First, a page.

The Civilian Complaint Review Board, the police watchdog agency investigating the misconduct claim against Pantaleo and others, is also seeking the minutes — not for public use but for private investigative reasons. And Garner's family has said it intends to sue the city.
THE FEDERAL INVESTIGATION
Once the state case fizzled late last year, the U.S. Attorney's office in Brooklyn — then led by current U.S. Attorney General Loretta Lynch — and the Justice Department's Civil Rights Division launched in inquiry into Garner's death to determine whether there's enough evidence to bring a federal case.
In recent weeks, federal investigators have re-interviewed witnesses, including police officers who were at the scene. Despite the video, there's enough ambiguity to the case that a prosecution accusing the officer of deliberately violating Garner's civil rights looks like a long shot. Such cases following grand jury inaction or acquittal at state level are rare, as evidenced by the Justice Department's decision not to file charges against the white policeman who shot to death an unarmed young black man last summer in Ferguson, Missouri.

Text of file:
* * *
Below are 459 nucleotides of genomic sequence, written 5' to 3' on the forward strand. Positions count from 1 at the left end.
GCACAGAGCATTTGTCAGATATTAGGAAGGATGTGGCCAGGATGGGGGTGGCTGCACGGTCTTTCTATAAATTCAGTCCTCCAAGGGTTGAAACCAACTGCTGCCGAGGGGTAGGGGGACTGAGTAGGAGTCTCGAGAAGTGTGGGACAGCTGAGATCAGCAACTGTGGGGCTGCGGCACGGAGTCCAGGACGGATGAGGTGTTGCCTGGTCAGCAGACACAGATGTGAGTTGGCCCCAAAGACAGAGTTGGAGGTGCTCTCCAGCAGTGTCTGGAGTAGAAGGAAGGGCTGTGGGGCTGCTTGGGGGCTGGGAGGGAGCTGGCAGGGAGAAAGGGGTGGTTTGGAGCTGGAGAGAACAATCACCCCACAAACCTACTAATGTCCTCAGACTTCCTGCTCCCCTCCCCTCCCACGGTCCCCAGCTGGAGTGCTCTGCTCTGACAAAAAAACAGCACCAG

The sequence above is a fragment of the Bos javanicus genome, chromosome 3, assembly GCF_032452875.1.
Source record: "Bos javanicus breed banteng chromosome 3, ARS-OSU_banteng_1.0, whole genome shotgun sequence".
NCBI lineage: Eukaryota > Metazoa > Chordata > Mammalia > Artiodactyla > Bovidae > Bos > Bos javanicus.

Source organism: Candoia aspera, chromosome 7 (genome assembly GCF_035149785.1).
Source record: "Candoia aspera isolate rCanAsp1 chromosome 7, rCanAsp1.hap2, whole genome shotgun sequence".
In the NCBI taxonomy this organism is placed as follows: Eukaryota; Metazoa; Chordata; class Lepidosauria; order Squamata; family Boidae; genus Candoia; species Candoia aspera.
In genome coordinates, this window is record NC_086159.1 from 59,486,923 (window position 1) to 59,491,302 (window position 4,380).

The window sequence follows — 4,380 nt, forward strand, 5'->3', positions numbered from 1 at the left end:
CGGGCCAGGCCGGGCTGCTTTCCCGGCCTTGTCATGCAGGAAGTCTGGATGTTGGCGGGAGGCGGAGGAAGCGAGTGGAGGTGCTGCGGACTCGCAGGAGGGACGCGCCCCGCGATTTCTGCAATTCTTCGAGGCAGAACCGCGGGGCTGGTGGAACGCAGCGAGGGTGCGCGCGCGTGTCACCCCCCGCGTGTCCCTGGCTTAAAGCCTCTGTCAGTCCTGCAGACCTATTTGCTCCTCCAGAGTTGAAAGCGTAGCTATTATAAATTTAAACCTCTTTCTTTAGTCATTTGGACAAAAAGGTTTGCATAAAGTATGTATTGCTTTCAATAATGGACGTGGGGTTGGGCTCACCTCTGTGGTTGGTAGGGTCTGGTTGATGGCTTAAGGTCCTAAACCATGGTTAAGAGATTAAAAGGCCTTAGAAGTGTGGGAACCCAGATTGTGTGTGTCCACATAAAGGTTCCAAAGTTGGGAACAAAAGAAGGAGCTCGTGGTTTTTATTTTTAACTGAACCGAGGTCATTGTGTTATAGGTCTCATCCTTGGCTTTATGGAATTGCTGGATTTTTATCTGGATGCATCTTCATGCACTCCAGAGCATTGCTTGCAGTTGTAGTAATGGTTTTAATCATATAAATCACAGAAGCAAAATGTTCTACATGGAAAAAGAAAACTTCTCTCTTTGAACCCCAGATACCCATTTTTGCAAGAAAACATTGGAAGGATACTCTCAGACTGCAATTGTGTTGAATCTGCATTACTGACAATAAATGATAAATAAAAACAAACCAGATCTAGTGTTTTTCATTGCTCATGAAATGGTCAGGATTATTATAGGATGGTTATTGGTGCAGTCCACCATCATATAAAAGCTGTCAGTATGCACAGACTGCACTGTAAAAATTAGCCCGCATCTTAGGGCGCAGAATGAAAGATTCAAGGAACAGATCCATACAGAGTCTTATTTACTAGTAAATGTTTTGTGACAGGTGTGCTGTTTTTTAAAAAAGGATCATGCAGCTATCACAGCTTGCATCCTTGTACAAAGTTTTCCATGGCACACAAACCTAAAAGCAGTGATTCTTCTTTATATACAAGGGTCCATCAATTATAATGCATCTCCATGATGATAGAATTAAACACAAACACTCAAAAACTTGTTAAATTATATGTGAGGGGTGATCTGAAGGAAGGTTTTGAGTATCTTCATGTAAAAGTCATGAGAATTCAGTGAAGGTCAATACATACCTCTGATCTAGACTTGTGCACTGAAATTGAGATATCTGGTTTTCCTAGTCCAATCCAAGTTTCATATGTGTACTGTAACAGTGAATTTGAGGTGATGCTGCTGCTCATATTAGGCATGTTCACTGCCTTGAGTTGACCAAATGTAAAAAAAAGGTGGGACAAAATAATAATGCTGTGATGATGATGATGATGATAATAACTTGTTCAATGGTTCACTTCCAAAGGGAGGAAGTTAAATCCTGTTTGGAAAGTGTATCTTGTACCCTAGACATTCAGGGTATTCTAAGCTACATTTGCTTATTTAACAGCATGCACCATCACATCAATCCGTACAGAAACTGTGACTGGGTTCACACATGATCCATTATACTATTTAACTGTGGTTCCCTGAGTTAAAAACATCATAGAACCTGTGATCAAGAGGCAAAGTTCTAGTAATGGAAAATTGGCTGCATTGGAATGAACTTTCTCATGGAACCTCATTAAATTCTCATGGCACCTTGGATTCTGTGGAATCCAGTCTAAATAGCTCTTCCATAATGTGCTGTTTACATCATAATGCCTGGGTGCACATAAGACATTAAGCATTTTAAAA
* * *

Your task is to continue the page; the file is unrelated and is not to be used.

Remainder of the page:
Even if there's no federal case against Pantaleo, he could still face departmental charges and dismissal.
The New York City Police Department has undergone a series of reforms after the case, including the installation of three-day training for all officers on how to better communicate with the public. More than 20,000 officers were trained on how to de-escalate confrontations in order to avoid physical contact unless necessary.